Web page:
As used herein in the specification and in the claims, “or” should be understood to have the same meaning as “and/or” as defined above. For example, when separating items in a list. “or” or “and/or” shall be interpreted as being inclusive, i.e., the inclusion of at least one, but also including more than one, of a number or list of elements, and, optionally, additional unlisted items. Only terms clearly indicated to the contrary, such as “only one of” or “exactly one of,” or, when used in the claims, “consisting of,” will refer to the inclusion of exactly one element of a number or list of elements. In general, the term “or” as used herein shall only be interpreted as indicating exclusive alternatives (i.e. “one or the other but not both”) when preceded by terms of exclusivity, such as “either,” “one of,” “only one of,” or “exactly one of.” “Consisting essentially of,” when used in the claims, shall have its ordinary meaning as used in the field of patent law.

As used herein in the specification and in the claims, the phrase “at least one.” in reference to a list of one or more elements, should be understood to mean at least one element selected from any one or more of the elements in the list of elements, but not necessarily including at least one of each and every element specifically listed within the list of elements and not excluding any combinations of elements in the list of elements. This definition also allows that elements may optionally be present other than the elements specifically identified within the list of elements to which the phrase “at least one” refers, whether related or unrelated to those elements specifically identified. Thus, as a non-limiting example, “at least one of A and B” (or, equivalently. “at least one of A or B,” or, equivalently “at least one of A and/or B”) can refer, in one embodiment, to at least one, optionally including more than one, A, with no B present (and optionally including elements other than B); in another embodiment, to at least one, optionally including more than one, B, with no A present (and optionally including elements other than A); in yet another embodiment, to at least one, optionally including more than one. A, and at least one, optionally including more than one, B (and optionally including other elements); etc.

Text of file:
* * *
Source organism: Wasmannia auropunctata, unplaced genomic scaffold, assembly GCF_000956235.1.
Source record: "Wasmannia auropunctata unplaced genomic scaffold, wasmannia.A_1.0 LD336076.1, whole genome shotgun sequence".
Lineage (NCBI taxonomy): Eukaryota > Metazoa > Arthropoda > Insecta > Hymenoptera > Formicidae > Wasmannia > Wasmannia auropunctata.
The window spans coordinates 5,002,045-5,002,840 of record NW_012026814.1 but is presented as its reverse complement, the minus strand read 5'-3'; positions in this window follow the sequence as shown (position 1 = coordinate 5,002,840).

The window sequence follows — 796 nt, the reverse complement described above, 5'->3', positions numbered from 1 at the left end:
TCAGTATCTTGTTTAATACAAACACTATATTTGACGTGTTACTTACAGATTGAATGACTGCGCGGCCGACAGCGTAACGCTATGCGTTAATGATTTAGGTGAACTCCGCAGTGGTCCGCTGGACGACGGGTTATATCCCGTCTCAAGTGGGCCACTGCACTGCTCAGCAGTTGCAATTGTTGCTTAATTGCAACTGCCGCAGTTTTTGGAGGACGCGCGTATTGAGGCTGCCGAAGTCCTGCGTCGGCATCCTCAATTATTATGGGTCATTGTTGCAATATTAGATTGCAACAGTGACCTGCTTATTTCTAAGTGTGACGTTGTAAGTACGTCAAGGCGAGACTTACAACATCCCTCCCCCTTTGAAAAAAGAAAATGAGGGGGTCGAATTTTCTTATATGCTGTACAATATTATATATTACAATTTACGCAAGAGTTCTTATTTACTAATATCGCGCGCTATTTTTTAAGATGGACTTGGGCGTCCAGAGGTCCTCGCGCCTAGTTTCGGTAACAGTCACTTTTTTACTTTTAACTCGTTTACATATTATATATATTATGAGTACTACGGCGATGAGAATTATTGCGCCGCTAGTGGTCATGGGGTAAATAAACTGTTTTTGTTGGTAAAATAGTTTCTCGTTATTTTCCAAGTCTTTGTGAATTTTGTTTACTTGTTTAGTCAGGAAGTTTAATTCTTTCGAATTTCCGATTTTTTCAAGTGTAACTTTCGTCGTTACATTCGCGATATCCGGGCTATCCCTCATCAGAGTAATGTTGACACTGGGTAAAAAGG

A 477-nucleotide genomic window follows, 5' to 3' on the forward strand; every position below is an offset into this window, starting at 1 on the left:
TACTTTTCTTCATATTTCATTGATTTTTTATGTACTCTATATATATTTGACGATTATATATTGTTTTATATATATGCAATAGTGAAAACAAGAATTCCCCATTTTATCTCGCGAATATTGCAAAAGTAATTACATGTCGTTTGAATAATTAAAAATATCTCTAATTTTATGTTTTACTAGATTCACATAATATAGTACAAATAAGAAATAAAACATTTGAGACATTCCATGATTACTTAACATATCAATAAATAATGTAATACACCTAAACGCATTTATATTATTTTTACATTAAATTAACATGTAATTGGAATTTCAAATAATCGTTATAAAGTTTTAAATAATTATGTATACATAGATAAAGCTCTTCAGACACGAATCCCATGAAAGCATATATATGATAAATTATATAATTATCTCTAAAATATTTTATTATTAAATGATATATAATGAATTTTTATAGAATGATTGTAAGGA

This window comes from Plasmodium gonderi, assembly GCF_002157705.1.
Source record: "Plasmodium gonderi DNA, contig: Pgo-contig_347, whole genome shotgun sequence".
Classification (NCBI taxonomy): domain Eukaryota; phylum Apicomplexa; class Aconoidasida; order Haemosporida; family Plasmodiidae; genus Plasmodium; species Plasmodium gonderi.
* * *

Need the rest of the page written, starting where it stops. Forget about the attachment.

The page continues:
In the claims, as well as in the specification above, all transitional phrases such as “comprising,” “including,” “carrying.” “having,” “containing,” “involving,” “holding,” and the like are to be understood to be open-ended, i.e., to mean including but not limited to. Only the transitional phrases “consisting of” and “consisting essentially of” shall be closed or semi-closed transitional phrases, respectively, as set forth in the United States Patent Office Manual of Patent Examining Procedures, Section 2111.03.